Trail of Tears State Forest lies within the southern section of the Ozark Hills, one of the most rugged landscapes in Illinois. The hills are composed of chert (a weathered limestone residue). Soils are shallow and susceptible to erosion. Ridge tops are narrow, rocky, and dry. Clear streams with gravel bottoms are in the narrow forested valleys, hemmed in by the steep terrain. The variety in plant communities is influenced by the terrain. Dry ridgetops and south-facing slopes have black oaks, white oaks and hickories. Extremely dry sites contain prairie-like openings (barrens and hill prairies) with a mingling of gnarled open-grown trees and shrubs like wild azalea, farkleberry and low-bush blueberry. The shaded north-facing slopes and protected coves support stands of American beech, tuliptree and sugar maple, or red oak, tuliptree and sweetgum. A rich understory of shrubs (including pawpaw, buckeyes, bladdernut and hornbeam), exists in moister sites. In stream valleys, a canopy of American elm, sweetgum, tuliptree, sycamore and sugar maple over a shrub layer of redbud, deciduous holly and spicebush, and thickets of wild cane (bamboo) occur. The wildflower flora of the Forest's lower slopes and valleys is lush and diverse. On a walk in the spring, a visitor can see many of the woodland wildflowers native to southern Illinois. In all, 620 species of flowering plants, ferns and fern allies are reported to occur at the State Forest. There are many species of songbirds, including those restricted to large woodland tracts. Two species of poisonous snakes, timber rattlesnakes and northern copperheads, occur here. They are no danger to cautious visitors and must be left as part of the Forest's natural environment; indiscriminate killing of snakes is prohibited. Woodland mammals such as fox and grey squirrels, chipmunks, flying squirrels, opossums, skunks and raccoons, are common. Larger mammals known to inhabit the Forest are whitetailed deer, red and grey foxes, coyotes and the wary bobcat.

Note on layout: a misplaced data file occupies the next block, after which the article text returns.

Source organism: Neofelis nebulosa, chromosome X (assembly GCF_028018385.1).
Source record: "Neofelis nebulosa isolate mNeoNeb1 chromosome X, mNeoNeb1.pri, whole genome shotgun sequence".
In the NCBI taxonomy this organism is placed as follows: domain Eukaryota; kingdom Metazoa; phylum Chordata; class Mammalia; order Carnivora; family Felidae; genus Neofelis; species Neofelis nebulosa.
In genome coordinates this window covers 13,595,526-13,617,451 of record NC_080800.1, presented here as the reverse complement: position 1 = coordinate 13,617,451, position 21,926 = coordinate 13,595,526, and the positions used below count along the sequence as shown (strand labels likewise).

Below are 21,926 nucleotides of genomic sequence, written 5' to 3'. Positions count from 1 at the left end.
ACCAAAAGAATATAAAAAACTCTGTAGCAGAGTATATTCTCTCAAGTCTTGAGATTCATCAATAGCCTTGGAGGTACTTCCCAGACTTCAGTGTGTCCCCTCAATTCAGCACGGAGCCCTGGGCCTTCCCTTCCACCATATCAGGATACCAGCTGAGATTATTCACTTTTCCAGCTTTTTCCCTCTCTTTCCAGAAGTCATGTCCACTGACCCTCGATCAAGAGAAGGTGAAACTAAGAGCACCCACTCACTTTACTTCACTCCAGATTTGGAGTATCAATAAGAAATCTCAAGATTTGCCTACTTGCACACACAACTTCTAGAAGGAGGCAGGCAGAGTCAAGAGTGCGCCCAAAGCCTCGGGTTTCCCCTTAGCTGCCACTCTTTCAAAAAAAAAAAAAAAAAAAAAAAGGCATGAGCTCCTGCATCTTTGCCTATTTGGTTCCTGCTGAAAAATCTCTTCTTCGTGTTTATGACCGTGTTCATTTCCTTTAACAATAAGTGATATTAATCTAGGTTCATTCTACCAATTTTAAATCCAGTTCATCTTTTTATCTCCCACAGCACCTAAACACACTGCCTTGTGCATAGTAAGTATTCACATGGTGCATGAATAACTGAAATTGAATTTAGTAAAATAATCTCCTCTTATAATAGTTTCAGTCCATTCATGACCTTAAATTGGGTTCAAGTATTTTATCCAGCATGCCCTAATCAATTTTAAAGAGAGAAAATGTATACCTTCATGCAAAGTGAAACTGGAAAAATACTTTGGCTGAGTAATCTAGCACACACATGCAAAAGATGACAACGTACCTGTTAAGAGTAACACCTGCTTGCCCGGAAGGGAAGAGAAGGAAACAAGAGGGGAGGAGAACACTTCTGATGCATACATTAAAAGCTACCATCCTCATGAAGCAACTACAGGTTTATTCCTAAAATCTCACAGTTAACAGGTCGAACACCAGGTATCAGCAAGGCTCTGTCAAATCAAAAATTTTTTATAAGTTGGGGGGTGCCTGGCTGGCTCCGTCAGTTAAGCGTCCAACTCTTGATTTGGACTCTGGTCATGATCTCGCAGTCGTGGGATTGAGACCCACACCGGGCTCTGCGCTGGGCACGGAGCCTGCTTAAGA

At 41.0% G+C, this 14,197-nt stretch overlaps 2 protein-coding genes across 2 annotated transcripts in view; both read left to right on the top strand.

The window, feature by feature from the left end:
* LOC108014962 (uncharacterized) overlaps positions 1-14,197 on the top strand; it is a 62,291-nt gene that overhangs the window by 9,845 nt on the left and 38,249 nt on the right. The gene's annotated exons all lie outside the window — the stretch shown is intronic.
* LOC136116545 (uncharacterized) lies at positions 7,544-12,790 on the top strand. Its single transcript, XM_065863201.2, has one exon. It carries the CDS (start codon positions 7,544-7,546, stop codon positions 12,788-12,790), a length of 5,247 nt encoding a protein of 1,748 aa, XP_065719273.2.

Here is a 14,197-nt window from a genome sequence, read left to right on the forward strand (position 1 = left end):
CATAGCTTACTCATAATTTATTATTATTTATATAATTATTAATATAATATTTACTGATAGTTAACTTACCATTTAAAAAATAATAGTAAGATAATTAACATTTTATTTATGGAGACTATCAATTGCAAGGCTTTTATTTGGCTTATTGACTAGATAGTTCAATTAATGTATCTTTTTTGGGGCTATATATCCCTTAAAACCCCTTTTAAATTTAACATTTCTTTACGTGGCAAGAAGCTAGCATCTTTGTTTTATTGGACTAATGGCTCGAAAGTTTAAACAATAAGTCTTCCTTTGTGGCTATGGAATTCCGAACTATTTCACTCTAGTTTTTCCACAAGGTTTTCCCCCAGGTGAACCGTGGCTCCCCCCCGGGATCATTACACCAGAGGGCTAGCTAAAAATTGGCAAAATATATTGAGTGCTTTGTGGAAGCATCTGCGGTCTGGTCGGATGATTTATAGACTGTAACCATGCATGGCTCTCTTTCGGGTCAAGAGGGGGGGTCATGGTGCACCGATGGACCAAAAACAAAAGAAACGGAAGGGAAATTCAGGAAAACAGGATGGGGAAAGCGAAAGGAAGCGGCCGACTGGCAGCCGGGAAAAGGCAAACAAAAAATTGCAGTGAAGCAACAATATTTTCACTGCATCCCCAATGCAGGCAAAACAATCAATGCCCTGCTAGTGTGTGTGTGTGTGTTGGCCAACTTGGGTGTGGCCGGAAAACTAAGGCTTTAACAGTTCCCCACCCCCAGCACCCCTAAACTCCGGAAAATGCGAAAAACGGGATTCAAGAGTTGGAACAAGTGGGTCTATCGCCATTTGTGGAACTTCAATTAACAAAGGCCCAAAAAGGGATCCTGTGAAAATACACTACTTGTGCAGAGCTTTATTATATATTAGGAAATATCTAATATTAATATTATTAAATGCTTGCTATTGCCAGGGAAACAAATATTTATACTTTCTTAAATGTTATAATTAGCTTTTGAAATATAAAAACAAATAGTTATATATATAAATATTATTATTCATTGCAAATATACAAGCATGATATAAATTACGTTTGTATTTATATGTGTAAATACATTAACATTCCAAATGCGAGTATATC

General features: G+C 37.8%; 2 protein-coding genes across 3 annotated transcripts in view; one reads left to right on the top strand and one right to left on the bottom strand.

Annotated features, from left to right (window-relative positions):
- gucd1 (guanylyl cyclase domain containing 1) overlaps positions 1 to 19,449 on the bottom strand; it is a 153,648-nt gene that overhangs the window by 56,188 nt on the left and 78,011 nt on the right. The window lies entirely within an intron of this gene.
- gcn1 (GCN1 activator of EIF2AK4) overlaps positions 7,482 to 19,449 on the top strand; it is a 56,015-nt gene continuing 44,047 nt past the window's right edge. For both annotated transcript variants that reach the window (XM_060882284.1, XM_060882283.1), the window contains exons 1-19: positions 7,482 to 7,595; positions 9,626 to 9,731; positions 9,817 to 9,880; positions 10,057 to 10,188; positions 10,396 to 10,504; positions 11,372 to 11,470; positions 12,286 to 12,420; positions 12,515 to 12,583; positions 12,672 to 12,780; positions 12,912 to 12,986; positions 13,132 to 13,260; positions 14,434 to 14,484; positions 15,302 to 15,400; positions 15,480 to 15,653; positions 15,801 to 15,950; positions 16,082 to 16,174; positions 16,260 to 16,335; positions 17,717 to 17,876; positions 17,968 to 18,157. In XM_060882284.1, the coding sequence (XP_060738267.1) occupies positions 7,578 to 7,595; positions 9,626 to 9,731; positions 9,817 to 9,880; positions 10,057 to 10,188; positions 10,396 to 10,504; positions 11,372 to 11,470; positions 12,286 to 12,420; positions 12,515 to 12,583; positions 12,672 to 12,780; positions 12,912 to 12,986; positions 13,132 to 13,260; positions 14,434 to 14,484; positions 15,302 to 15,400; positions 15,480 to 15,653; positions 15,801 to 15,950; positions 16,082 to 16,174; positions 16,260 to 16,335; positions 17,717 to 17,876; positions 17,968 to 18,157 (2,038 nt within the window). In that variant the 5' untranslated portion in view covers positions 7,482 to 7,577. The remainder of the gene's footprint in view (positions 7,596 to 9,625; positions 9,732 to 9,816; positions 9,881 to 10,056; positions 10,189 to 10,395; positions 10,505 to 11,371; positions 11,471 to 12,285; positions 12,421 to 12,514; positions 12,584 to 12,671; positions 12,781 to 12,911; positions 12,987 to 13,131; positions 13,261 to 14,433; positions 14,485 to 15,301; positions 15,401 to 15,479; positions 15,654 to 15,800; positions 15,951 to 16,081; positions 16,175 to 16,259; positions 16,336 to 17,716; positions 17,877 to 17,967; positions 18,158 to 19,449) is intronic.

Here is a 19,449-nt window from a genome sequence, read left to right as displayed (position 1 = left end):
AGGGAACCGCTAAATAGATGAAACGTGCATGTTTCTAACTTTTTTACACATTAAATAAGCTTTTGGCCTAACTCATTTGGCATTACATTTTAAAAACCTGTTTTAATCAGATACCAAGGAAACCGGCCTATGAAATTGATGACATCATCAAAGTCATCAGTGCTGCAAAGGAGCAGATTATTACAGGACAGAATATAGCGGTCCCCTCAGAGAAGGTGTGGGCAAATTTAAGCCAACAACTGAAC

Tuesday, October 13, 2015

Great place to camp!

The fire trails at this state forest provide many options for short or longer hikes (loop, out and back, point-to-point). The fire trails are wider forest roads with some connecting trails. The connecting trails typically drop down into the hollows and then climb back up to the ridge top to connect with the fire trails. So you can hike 1/2 mile or plot a 12+ mile route. The forest is awesome (yea I know overused) with old growth (huge trees). I hiked in August, so the views were not that spectacular but the that will change in the fall and winter. I hiked north on FT 31 (also referred to as north main) and then onto the Lost trail which looped back to hickory hill trail and then to red shale hill trail. Red shale dropped into the creek valley (down about 300 ft). The trail along the creek was over grown (which is typical in this area during the summer) but well marked with trail signs so you could follow it. I did miss a connecting trail to the hickory hill trail and looped back to the top of red shale (no problem). I put a link in the trail information to the park map. The fire lanes are clearly marked (at least they were on north main). I will hike the south portion of the main FT in the future and provide a track. I estimate that will be another 6 mile loop. So if you combined both loops, you could do 12 miles. Be sure and bring all of your water. I did not see any water sources at the park facilities. The bottom drainage of the hollows may or may not have water depending on the amount of rain.

8 months ago

Saturday, October 10, 2015